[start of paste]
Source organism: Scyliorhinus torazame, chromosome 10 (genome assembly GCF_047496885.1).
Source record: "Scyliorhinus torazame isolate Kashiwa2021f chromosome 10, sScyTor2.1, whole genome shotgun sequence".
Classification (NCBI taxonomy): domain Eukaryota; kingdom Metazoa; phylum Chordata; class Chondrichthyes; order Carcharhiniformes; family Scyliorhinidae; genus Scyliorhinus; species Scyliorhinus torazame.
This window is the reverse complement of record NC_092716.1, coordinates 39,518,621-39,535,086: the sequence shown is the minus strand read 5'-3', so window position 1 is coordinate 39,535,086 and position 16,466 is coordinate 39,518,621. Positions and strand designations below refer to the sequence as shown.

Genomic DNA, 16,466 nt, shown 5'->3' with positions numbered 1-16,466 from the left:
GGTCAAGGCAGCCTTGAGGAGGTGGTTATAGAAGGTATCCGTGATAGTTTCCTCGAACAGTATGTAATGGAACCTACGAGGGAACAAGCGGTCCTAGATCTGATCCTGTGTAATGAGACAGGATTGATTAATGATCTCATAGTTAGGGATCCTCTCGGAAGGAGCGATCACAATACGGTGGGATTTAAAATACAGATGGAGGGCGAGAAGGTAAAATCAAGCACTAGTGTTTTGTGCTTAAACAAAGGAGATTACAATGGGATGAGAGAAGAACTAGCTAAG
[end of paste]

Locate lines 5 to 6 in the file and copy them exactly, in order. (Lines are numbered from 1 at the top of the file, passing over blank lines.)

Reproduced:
Genomic DNA, 16,466 nt, shown 5'->3' with positions numbered 1-16,466 from the left:
GGTCAAGGCAGCCTTGAGGAGGTGGTTATAGAAGGTATCCGTGATAGTTTCCTCGAACAGTATGTAATGGAACCTACGAGGGAACAAGCGGTCCTAGATCTGATCCTGTGTAATGAGACAGGATTGATTAATGATCTCATAGTTAGGGATCCTCTCGGAAGGAGCGATCACAATACGGTGGGATTTAAAATACAGATGGAGGGCGAGAAGGTAAAATCAAGCACTAGTGTTTTGTGCTTAAACAAAGGAGATTACAATGGGATGAGAGAAGAACTAGCTAAG